Really?  You know him?  Really? You know his motivations, whether there's any rift between very public outward actions and inner reality?  Are you able to see into everyone so clearly, or has God just given you insight into the heart of this particular sports hero?

This isn't about Joe Paterno, but maybe it's a teachable moment. 

Maybe it's just me, and I lack the insight others have, but I can't see into anyone's heart.  Not Joe Paterno's, not Billy Graham's, not my own kids. So i'm going to stop pretending. It means I have to admit I don't know everyone's status with God, and it also means I can't wrap my own identity into that of someone else, not even a little bit.  But here's some good news:  

You can actually live like this.


Years ago, the brilliant satirical "news" outlet , The Onion, ran a headline:  "Neighbors Say Serial Killer Seemed Like the Serial Killer Type".  Satire works, of course, because it's precisely the opposite of what we're used to: "I never thought he could do this," or "He was always nice, kinda kept to himself, I never dreamed this," or "They were involved at our church, and good people in the community, and..."  

And...we knew him, but it turns out, we didn't.  And, satire aside, this resonates with millions of people who's marriages have broken up after many years, when, in a heartbreaking moment, even spouses find they didn't really know their loved ones.  Not completely.  (I caught MSNBC's special on the BTK killer recently. He was president of his church board, had a wife, kids, regular job...and raped and strangled people for years. His own family had no inkling who he really was.)

Bizarre as that is, this isn't about expecting the worst in people, or even a warning about the "dark side" of others.  It's about one thing:  Humility about what you and I actually know.  That's all.

We don't like admitting this.  In fact, once we take a stand on a particular issue, or person, that alone is enough to provide psychological momentum to just keep going with him, all the way down, if need be.  A few years ago, I was part of

a church who's very charming pastor - and he WAS a cool guy! - was having multiple affairs.  There was denial from the congregation, a lot of let's-not-look-that-way.  When finally confronted, the pastor strongly and convincingly denied this character assassination, too... until he was handed, by the board, a DVD showing him in his car, making out with a member of the church staff, recorded by a private detective.


Case closed?  Not for his ardent supporters.  Even though he admitted it, they knew he wasn't that kind of guy, you know.  He wouldn't do that.  Video or no, he was a man of God, and really knew his Bible, and...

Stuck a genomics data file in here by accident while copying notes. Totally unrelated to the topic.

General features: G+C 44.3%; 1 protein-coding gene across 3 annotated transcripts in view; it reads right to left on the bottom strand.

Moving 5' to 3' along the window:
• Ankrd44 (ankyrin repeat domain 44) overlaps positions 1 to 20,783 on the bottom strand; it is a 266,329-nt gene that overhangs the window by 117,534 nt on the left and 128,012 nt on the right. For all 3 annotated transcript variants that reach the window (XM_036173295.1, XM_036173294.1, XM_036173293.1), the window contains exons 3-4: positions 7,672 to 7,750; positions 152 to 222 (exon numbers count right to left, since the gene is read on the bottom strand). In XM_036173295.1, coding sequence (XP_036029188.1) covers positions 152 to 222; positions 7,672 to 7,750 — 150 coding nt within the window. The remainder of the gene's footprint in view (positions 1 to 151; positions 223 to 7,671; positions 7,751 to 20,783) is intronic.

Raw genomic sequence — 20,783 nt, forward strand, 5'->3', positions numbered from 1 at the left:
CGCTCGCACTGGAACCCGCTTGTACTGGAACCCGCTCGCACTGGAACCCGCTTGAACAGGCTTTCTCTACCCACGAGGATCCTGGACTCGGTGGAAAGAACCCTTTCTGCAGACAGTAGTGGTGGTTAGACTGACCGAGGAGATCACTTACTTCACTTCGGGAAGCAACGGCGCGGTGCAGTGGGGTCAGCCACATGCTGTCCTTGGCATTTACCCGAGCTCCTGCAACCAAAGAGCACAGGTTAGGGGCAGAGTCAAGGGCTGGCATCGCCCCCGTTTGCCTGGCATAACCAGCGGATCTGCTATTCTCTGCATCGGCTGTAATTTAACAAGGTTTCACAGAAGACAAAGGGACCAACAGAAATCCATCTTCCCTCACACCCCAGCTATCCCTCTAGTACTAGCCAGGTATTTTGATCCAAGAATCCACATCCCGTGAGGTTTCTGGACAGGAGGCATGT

Happens all the time.  My Grandma Hansen was a Republican, and she defended Richard Nixon.  He was completely innocent.  And when Nixon admitted his own guilt, it did not dissuade her. Makes me think of the words of Matt Thiessen, from "When I Go Down":

When I go down, I go down hard

And take everything I've learned

And teach myself some disregard

But Grandma Hansen wasn't that into Relient K.  

We think we know more than we do. We find our identity in someone else, and we get on board.  Trouble is, if it's not Jesus, we're getting on a train with no guaranteed destination, and a high probability of going off the rails, anyway.  And the eerie thing: The way our consciences work, once we're aboard, we can even see the thing going over a cliff, and we still don't want to jump off. We'll even re-write the story in our minds, doing whatever narrative gymnastics necessary, to make our hero, and therefore us, the real victims.

So don't buy a ticket.  Don't find your identity with anyone except Jesus.  Not even the most charismatic, wonderful-seeming, harmless, funny, charming, person you've ever met.  Not even the most learned, scripture-seeking, powerful-preaching, or stirring worship-leading person ever.  Not even your own family.  Not your children, not your dad, not your spouse.  No one, but Jesus.


"But Brant, I happen to really look up to you, and -- "

I get this from time to time, and I'm blown-away honored, as a Z-list Minor Radio Celebrity.  But you don't deeply know me, not really, try as I might for honesty on and off the air.  I don't even know me, not my innermost motives.  (Once again, check out I Corinthians 4!) My motives are a mixed bag, always.  And yes, I do, much of the time, want to be an example of what it can look like to grow in and toward Jesus, but that's just it - follow me only on the way to Jesus.  Find your identity in Him.

Jesus is your Teacher.  No one else.  

He will not let you down.  Pay attention long enough, and I will.  

Better yet, let's walk together, humbly, toward God.  And all the while admitting we see only outward appearances, while God, and God alone, sees the heart.